Notes: A key and uncommon publication from Douglass's "Send Back the Money" speaking tour—"All through winter and spring 1846, the Send Back the Money campaign kept Scotland in ferment" (David W. Blight, Frederick Douglass: Prophet of Freedom, p. 159). This is a transcript of a large anti-slavery meeting held on April 21, 1846, in Glasgow.
A brief bit of history, for context: In 1843, the Free Church of Scotland split from the official Church of Scotland. The parishes that left the main church needed funds for buildings and clergy and sent a deputation to tour the United States. American presbyterians in the South became generous donors to the new denomination.
Following the publication of his first autobiography, Douglass went to the British Isles because of the risk that his growing noteriety would result in his being returned to bondage as a fugitve slave. He spent 19 months abroad lecturing and promoting his books. He galvanized the Scottish anti-slavery movement with his roof-raising calls to "send back the money" raised in the American South.
In the speech that he gave on the night of this meeting (transcribed on pp. 19–24), Douglass brought the reality of slavery directly to the audience with the example of his own body: "I verily believe, that, had I been at the South, and had I been a slave, as I have been a slave—and I am a slave still by the laws of the United States—had I been there, and that deputation had come into my neighborhood, and my master had sold me on the auction block, and given the produce of my body and soul to them, they would have pocketed it and brought it to Scotland to build their churches and pay their ministers. [The audience cried, "No!"] Why not? I am no better than the blackest slave in the Southern plantations."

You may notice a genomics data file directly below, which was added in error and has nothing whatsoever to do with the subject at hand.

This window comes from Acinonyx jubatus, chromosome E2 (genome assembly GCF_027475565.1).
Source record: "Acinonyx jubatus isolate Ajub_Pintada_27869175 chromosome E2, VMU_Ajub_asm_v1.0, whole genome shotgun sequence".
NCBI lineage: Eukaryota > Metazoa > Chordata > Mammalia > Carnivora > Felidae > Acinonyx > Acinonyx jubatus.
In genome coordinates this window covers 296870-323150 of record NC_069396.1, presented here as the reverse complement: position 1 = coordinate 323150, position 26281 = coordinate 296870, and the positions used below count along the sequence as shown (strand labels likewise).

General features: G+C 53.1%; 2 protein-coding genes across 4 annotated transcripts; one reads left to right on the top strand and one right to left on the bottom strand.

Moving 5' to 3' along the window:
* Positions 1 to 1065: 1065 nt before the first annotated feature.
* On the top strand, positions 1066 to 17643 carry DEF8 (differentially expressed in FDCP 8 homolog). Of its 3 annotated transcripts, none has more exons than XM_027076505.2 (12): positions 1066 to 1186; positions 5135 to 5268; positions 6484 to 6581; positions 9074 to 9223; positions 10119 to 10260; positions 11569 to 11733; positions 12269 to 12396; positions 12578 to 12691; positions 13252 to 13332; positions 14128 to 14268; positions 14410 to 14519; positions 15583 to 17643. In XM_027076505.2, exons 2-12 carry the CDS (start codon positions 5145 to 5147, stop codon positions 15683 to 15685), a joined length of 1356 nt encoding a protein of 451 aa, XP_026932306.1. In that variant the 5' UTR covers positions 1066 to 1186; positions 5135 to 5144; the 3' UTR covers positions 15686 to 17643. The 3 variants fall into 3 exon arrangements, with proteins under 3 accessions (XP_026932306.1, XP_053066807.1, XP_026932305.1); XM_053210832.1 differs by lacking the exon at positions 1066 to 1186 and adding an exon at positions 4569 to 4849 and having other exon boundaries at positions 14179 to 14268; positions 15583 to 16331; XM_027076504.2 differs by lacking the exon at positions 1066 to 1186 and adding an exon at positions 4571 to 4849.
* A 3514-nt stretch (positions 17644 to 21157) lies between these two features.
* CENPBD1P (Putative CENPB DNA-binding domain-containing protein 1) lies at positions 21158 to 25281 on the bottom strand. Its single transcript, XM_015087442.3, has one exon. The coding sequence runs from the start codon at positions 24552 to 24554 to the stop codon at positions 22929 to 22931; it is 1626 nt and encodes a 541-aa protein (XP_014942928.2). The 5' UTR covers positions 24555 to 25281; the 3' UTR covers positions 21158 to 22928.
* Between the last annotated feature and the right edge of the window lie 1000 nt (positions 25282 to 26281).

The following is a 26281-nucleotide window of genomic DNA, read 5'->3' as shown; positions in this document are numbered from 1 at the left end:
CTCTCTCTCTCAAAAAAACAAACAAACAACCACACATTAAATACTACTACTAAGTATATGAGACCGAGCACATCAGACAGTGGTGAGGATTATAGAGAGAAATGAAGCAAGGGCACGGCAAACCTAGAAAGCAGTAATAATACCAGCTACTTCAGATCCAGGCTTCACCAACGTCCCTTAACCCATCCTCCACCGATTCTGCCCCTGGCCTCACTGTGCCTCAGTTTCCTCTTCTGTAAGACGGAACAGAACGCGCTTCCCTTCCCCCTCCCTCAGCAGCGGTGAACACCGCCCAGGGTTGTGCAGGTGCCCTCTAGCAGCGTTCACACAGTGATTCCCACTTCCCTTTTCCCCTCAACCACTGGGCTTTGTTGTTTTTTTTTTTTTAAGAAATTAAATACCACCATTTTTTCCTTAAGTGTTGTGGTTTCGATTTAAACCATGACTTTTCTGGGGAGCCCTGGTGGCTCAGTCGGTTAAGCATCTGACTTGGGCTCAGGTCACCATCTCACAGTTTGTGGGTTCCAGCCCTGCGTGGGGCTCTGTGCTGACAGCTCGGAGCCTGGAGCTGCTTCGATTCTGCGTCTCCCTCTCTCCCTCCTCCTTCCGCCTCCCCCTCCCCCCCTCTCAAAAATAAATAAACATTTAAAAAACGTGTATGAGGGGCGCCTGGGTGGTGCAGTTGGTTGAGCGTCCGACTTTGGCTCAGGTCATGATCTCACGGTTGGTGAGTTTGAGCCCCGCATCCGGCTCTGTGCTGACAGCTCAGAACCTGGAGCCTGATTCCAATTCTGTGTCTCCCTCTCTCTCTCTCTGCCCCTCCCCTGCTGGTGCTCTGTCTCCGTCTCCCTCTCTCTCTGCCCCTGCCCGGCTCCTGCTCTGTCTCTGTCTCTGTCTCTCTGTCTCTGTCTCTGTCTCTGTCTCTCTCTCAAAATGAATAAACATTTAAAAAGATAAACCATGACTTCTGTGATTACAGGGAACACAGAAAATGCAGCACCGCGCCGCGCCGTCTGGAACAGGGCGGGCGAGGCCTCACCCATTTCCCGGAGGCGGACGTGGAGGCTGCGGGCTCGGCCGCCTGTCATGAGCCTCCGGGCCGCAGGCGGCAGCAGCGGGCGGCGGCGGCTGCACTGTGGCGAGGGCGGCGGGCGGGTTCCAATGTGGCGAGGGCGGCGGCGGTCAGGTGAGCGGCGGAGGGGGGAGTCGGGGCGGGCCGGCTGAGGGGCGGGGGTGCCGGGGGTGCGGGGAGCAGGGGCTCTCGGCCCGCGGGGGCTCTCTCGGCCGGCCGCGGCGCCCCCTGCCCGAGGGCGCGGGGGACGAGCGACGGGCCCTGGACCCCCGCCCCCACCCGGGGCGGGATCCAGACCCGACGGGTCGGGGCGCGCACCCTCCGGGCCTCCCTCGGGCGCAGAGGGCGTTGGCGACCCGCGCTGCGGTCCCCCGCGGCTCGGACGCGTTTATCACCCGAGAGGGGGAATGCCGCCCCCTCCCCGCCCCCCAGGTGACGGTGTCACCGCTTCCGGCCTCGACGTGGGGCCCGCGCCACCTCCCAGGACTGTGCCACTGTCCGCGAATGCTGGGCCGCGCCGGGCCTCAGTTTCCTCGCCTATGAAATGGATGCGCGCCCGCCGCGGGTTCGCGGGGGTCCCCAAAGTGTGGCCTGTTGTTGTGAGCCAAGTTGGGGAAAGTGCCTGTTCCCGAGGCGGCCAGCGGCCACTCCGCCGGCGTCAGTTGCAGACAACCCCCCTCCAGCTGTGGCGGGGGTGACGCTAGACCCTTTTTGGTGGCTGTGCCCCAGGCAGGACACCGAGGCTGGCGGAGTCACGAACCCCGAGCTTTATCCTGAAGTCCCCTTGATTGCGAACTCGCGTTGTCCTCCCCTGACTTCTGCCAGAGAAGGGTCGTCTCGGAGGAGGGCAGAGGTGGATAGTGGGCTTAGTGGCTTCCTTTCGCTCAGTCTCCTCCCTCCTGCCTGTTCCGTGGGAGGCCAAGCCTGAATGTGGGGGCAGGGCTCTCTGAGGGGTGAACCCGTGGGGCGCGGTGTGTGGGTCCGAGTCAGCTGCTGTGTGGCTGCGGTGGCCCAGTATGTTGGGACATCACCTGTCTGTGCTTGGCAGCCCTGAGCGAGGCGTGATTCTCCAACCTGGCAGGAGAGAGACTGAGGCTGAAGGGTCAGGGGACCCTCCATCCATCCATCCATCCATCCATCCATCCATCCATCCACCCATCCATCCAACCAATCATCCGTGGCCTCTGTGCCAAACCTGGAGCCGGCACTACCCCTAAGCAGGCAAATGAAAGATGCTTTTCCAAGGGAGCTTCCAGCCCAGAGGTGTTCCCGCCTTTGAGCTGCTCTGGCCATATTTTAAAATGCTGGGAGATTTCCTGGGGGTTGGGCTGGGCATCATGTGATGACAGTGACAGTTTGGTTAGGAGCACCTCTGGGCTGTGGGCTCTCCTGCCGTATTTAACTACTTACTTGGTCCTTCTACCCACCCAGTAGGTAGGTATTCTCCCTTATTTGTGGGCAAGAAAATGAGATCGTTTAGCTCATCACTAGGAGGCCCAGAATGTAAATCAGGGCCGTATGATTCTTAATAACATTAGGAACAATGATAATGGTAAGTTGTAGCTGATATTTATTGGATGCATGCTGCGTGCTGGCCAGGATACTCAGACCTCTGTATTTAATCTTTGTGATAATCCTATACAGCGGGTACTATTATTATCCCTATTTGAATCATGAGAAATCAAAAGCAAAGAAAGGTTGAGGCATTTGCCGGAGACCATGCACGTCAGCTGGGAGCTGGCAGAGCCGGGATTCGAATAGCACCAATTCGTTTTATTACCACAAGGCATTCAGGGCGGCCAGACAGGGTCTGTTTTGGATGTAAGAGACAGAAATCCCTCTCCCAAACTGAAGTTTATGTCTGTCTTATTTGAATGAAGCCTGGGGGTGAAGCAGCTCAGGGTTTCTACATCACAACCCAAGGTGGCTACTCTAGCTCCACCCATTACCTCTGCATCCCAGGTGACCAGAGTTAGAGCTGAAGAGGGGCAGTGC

This pamphlet also reports on speeches given by other anti-slavery activists, provides the resolutions demanding that the Free Church "send back the money", and summarizes other activities (including speeches by Douglass) in the following week.
The text of Douglass's April 21, 1846, speech in the Douglass papers at the Library of Congress is copied from the text published here. Gale offers a subscription-only digital version; one library's online catalog note for the Gale version reads, "Source library's copy defective: p. 28-29 wanting." Not having a subscription to the database, your cataloguer was unable to verify this claim.
Edition + Condition: Issued as three sewn gatherings without separate wrappers. This is a near fine copy, entirely as issued.
Publication: Glasgow: George Gallie, W. & R. Smeal, and Quintin Dalrymple, 1846.
Item No: #361688